The political firestorm over the Democratic nominee's use of the word to demean half of her rival's supporters might seem like another of the bizarre spats that trivialize presidential races. But the controversy has turned into one of those rare campaign moments when strategists for each candidate are happy to trade fire on the same ground.
"We have the support of cops and soldiers and carpenters and welders and accountants and lawyers, the young and the old, and millions of working class families all over this nation," Trump said in Iowa Tuesday. "My opponent slanders you as deplorable and irredeemable."
But the Clinton campaign -- struggling to move past damaging video showing the Democratic nominee stumbling and wobbly over the weekend -- is hardly in a defensive crouch on the "deplorables" comment. Instead, the plan is to turn the tables on Trump with the implicit accusation that if anyone is deplorable, it is him.
A new campaign ad features footage of Trump warning that anyone with a low opinion of its citizens is unfit to lead the nation -- then uses a torrent of his inflammatory statements about Mexicans, women, African-Americans, the disabled and Muslims, to condemn the GOP nominee out of his own mouth.
With Clinton off the trail as she recovers from pneumonia, prolonging the "deplorable" meme also has the virtue of keeping campaign conversation away from controversies that the campaign has more trouble finessing -- like her email server or its patchy disclosure about the state of her health.
Both sides have solid reasons to want this controversy play out.
The "deplorables" saga represents a passport for each campaign to reach the distinct coalition of voters they need most to win November's election.
For Trump, Clinton's dismissal of many of his supporters as racists, xenophobes, sexists, Islamaphobes and bigots is a gift that allows him to recreate his victorious GOP primary persona of a champion of blue collar Americans demonized by patronizing East coast political elites.
It's exactly the kind of posture the billionaire New Yorker needs to electrify white, working class voters in the swing states in the industrial Midwest, where he must outperform recent GOP nominees to win an Electoral College majority.
The Clinton campaign, meanwhile, knows its best hope of victory is maximizing the Obama coalition from 2012 -- especially young people, minorities and single women -- exactly the kind of voters likely to be most horrified by such a dire picture of the Trump coalition and the man who leads it.
"This is not a mistake on Clinton's part. She is looking up at the polls, they are tightening and there is an enthusiasm gap in favor of Trump," said Ford O'Connell, a GOP strategist who is not affiliated with the Trump campaign. "She is engaging in what some would argue is a high-risk strategy to gin up support among voters who just might not turn out."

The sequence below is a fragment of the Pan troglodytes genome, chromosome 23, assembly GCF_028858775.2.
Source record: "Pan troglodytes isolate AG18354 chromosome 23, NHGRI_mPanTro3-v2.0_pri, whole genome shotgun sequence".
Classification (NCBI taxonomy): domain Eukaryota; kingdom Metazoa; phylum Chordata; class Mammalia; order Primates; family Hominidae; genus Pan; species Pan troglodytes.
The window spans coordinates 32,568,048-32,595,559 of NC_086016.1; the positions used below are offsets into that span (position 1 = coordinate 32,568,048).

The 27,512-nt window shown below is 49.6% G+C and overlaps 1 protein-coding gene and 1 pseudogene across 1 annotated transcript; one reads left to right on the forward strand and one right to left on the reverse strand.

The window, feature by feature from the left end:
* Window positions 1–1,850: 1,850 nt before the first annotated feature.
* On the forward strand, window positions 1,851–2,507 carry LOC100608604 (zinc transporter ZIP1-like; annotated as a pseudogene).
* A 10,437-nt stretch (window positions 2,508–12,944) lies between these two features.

O'Connell added: "Turnout is the biggest issue for her. The map is the biggest issue for Trump."
While Trump has enjoyed his best few weeks of the general election campaign, pulling into a margin of error race with Clinton in national polls and trimming her lead in swing states, the mathematics of the race are still formidable for him.
In simple terms, he needs to win all of the states Mitt Romney captured in 2012, then add Florida, Ohio and Iowa. Then he needs to peel at least one big Democratic state out of Clinton's electoral column. His best bets look like rust belt heartlands Michigan and Pennsylvania.
Trump's rhetoric since Clinton's remark suggests a strategy of fusing his anti-trade, America First message, attacks on Clinton's "deplorables" jab
in a bid to win over blue collar and middle class voters in the Midwest.
The Trump campaign is blitzing out the message through fundraising solicitations, TV appearances and a new ad slamming Clinton for "viciously demonizing hard working people like you."
Clinton's comments, are "typical of the elite politicians. and if you don't agree with them then somehow you're a deplorable person," Trump spokeswoman Katrina Pierson said on CNN's "The Lead" with Jake Tapper.
But keeping the word "deplorables" in circulation forces senior members of Trump's team onto a tough political spot when asked about people with extreme views who have voiced support for his campaign.
For example, GOP vice presidential nominee Mike Pence had to explain at a Capitol Hill news conference Tuesday why he had passed up a chance on CNN on Monday to slam former Ku Klux Klan leader David Duke, as "deplorable."
Pence said he and Trump had repeatedly disavowed Duke, but added, "I'm also not going to validate the language that Hillary Clinton used to describe the American people."
Clinton's vice presidential nominee, Tim Kaine, pounced.
"If you cannot call out bigotry, if you cannot call out racism, xenophobia, if you can't call it out and you stand back and you're silent around it you're enabling it to grow," he said Tuesday.
President Barack Obama conducted the most artful demonstration of Clinton's response to the "deplorable" saga at a rally in Philadelphia Tuesday, that showed the importance the campaign attaches to thwarting Trump's attempt to position himself as the savior of regular Americans.
"He's not offering any real policies or plans, just offering division and offering fear," Obama said, slamming Trump's "dark, pessimistic vision," playing into Clinton's original argument that her rival is beyond the political pale.
Then, the President launched into savage mockery of Trump's self image as a blue collar billionaire who can put Rustbelt voters in play.
"He spent most of his life trying to stay as far away from working people as he could," Obama said. "He wasn't going to let you on his golf course. He wasn't going to let you buy in his condo. And now suddenly this guy is going to be your champion?"